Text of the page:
Live review from The Underground “Back to its Roots” Festival Part 2:
– Dicky Kwong
It’s a peculiar quirk of Canto bands to punctuate a set list with lengthy speeches musing upon life’s trials, discussing the band’s musical journey, and thanking everyone under the sun. The carnival was the fourth Underground outing for long time supporters Kolor, so needless to say the speeches ran on.
At face value, the HK rockers appeared to be trying a little too hard to rebel – smoking where it was forbidden; lead singer Sammy wearing a T shirt that reads “Diu” (fuck, in Cantonese) when asked not to swear; and adopting swaggering power stances while locked in metal riffing. It was a tacky, 1980s brand of rock ‘n’ roll … and the crowd ate out of their hands.
Guitars snarled to life like Harleys from the first song 天地會 and barely let up throughout the set, which was soaked in west coast, classic rock optimism. Kolor’s show was full of theatrical bravado – think Airborne, Bon Jovi , Imagine Dragons and Beyond all rolled into emphatic ballads picking from the great buffet of rock, with high-pitched arpeggiation, muscular drumming, and questionable singing.
It was a fun and energetic set, performed by a popular local group that’s adept at connecting with fans, and also touchingly grateful for every break they get. The set – and Back to the Roots Festival – closed on a high with the pop punk 了不起, and the echoes of a crowd singing “na na na na” all the way home.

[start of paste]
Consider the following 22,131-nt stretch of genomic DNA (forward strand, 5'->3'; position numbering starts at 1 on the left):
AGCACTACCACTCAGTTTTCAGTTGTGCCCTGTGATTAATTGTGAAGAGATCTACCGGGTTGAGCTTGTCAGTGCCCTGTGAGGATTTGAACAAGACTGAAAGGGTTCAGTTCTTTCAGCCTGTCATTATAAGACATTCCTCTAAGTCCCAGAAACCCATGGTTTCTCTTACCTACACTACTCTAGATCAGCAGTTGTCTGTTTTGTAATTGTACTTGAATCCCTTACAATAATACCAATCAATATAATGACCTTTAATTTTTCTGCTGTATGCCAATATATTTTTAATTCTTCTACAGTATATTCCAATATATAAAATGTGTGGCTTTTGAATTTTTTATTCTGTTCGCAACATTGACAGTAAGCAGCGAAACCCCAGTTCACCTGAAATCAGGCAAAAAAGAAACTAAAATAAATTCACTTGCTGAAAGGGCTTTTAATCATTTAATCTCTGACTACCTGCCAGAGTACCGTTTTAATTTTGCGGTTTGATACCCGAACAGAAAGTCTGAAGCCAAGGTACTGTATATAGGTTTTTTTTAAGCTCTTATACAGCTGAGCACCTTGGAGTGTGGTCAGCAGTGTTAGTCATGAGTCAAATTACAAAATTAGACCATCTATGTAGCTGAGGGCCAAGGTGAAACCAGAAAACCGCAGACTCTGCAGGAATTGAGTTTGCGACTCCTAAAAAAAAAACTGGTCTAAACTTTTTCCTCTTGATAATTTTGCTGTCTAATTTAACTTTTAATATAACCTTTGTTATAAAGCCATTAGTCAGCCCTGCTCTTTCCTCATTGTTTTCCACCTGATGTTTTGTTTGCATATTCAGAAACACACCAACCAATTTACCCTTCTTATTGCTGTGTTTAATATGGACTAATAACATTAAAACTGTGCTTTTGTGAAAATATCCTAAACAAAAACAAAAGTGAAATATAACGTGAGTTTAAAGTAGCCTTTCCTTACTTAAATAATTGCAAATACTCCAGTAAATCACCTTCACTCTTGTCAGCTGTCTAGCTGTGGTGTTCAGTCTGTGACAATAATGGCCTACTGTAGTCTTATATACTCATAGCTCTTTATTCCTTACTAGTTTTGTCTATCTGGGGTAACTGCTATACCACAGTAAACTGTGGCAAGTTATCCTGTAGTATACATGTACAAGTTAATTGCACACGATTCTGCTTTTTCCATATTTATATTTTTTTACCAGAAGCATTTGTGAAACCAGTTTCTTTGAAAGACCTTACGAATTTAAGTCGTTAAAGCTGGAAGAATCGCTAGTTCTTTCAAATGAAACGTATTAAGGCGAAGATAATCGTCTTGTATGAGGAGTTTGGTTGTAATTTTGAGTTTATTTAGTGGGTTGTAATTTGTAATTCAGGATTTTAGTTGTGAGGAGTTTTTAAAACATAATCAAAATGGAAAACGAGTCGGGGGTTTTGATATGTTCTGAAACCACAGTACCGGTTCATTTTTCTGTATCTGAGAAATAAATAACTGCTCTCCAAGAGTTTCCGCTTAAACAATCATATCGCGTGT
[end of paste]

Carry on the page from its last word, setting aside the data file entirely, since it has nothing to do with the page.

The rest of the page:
Their goals? Write new songs; they’ve an album out in June.
– El Jay
Kolor oozes professionalism. From the moment they got on stage, they entertained the audience with a 4 song set of slick, well arranged Canto light rock. All the four songs were “singles” from the past albums/EPs and thus were all well known to the crowd and that was quite clear. As always, Kolor had a great stage presence and engaged the early afternoon crowd right from the start. All in all, a great start to the rainy afternoon.
Live review from Underground 105:
In a strange way, many of the salient musical features I saw in Wonder Garl, I saw in Kolor too, but scaled way up. Returning to the Underground after three long years, they epitomised the slick professional quality of a band that’s as popular as they are. They were nattily turned out, had an absorbing stage presence and singer Sammy really had the banter skills down too. Musically, they are a palette of pop-influenced, radio-friendly sounds that touch bases as diverse as Cantopop, bubblegum pop and light metal. Now, are they musically “interesting” as bands making more risky, strange and out-there music than them? According to this listener- no. However, they do not pretend or claim to be ‘avant-garde’ or hipster-worthy either, so I can’t have a problem with them. They know what they want to play and their objective as a band is to please their audience, which is something they do remarkably well. It’s little wonder that I’ve seen bands react with hints of admiration when KOLOR is mentioned – and the cheer that went up when they took the stage wasn’t a surprise either.